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Journal of Food Resource Science
Year: 2018  |  Volume: 7  |  Issue: 1  |  Page No.: 1 - 7

Microbiological Evaluation and Antibiotic Susceptibility Pattern of Bacteria Associated with ‘Burukutu’, a Non-alcoholic Beverage

Olaniyi Oladiti Oladipo, Adeleke Bartholomew Saanu, Akinyele Bamidele Juliet and Ibitoye Olukayode Adebola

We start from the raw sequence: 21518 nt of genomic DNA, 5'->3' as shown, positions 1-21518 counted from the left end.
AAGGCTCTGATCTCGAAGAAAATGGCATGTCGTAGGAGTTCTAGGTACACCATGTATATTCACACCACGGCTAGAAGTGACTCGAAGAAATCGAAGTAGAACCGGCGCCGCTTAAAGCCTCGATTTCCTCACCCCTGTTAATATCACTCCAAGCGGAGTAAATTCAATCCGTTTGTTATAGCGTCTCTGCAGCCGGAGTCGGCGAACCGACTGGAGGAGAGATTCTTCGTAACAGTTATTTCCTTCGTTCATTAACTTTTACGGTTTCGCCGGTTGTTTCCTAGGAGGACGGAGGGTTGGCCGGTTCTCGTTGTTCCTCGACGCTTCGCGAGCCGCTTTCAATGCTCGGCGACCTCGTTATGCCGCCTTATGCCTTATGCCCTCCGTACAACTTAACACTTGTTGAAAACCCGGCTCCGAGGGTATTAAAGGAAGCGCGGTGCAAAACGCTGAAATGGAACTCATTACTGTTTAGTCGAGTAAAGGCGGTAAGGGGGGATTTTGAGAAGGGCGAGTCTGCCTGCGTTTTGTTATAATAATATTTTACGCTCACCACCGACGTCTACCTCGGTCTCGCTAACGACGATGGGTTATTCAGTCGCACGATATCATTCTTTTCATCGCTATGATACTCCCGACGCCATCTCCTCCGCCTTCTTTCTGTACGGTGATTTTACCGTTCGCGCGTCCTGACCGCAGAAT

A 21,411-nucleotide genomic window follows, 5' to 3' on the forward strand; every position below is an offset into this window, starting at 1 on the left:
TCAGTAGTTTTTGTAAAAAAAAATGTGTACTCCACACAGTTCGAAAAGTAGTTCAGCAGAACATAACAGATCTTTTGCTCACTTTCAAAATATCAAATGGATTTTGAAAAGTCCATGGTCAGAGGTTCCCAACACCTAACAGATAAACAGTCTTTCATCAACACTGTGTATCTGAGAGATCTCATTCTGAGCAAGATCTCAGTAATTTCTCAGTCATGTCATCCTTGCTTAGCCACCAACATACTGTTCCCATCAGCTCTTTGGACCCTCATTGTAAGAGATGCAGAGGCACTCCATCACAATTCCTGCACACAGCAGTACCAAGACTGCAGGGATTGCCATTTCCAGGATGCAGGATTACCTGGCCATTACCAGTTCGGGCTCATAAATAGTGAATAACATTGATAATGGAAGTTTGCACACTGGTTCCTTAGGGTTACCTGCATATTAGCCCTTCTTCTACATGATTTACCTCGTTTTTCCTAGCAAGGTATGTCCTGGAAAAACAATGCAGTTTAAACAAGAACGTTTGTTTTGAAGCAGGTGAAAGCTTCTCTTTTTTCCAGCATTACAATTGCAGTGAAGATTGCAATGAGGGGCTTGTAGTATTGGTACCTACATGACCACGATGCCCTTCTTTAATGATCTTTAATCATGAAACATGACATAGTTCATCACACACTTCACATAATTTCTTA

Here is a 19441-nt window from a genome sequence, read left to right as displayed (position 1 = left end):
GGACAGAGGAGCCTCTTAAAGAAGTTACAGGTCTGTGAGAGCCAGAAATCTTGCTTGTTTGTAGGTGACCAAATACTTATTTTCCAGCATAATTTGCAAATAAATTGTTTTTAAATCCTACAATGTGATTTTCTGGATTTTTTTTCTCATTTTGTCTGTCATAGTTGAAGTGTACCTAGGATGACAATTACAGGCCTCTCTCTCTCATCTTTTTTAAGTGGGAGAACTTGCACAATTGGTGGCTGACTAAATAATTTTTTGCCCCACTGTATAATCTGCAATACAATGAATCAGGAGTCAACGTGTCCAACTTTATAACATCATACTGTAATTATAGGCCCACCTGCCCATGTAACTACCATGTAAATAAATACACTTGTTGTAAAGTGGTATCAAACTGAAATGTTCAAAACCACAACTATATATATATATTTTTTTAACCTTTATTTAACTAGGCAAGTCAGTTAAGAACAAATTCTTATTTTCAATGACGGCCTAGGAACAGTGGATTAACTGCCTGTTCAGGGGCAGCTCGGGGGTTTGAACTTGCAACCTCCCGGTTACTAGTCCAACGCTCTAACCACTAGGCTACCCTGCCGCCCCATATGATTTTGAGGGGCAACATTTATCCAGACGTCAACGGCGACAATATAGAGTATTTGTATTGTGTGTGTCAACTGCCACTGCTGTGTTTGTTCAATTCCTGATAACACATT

Abstract: Background and Objective: The possible health hazard associated with the traditional production of non-alcoholic beverages calls for regular microbiological quality control check to reduce the potential menace on humans’ health. The current study was planned to investigate the microbiological quality and antibiotic susceptibility pattern of bacteria associated with burukutu beverage sold in Akure metropolis with a view to establish its biosafety. Materials and Methods: This research was carried out between April and July, 2016. Total aerobic microbial counts were determined using pour plate technique on nutrient agar, MacCankey agar, potato dextrose agar and sabroud dextrose agar. Afterward, the counts were reported as colony forming unit per milliliter ( CFU mL–1) for bacteria and spore forming unit per milliliter (SFU mL–1) for fungi. The antibiotic sensitivity test was carried out using agar diffusion method. The susceptibility of the bacterial isolates to commercial antibiotics were determined by measuring the zone of inhibition in millimeter and interpreted according to Clinical and Laboratory Standards Institute (CLSI). Results: The highest bacterial and fungal loads of 35.0×109 and 105.0×109 SFU mL–1, respectively was obtained from the samples collected from the Army Barrack (Seller 3), while the samples collected from Road block (Seller 1) had the least values. The identified microbial isolates were: Bacillus subtilis, B. cereus, Staphylococcus aureus, E. coli, Lactobacillus fermentum, Streptococcus lactis, Aspergillus niger, Penicillum italicum, Rhizopus japonicum, Fusarium spp. and Saccharomyces cereviseae. Streptococcus lactis and Lactobacillus fermentum had the highest percentage occurrence of 60% from samples collected from Road block and Army barrack respectively, while Aspergillus niger had the highest percentage occurrence of 62.5% from the sample collected from Road block. Appreciable numbers of the bacterial isolates were sensitive to commercial antibiotics. The isolates Streptococcus lactis showed resistant to all the antibiotics except Amoxycillin and Androcephin. Escherichia coli, Bacillus subtilis, Streptococcus and Staphylococcus aureus showed resistant to Amoxycillin, Zinacef, Septrin and Streptomycin. Conclusion: The presence of antibiotic resistant bacteria and mycotoxin-producing fungi in the samples are of great health concern both to human and animals.

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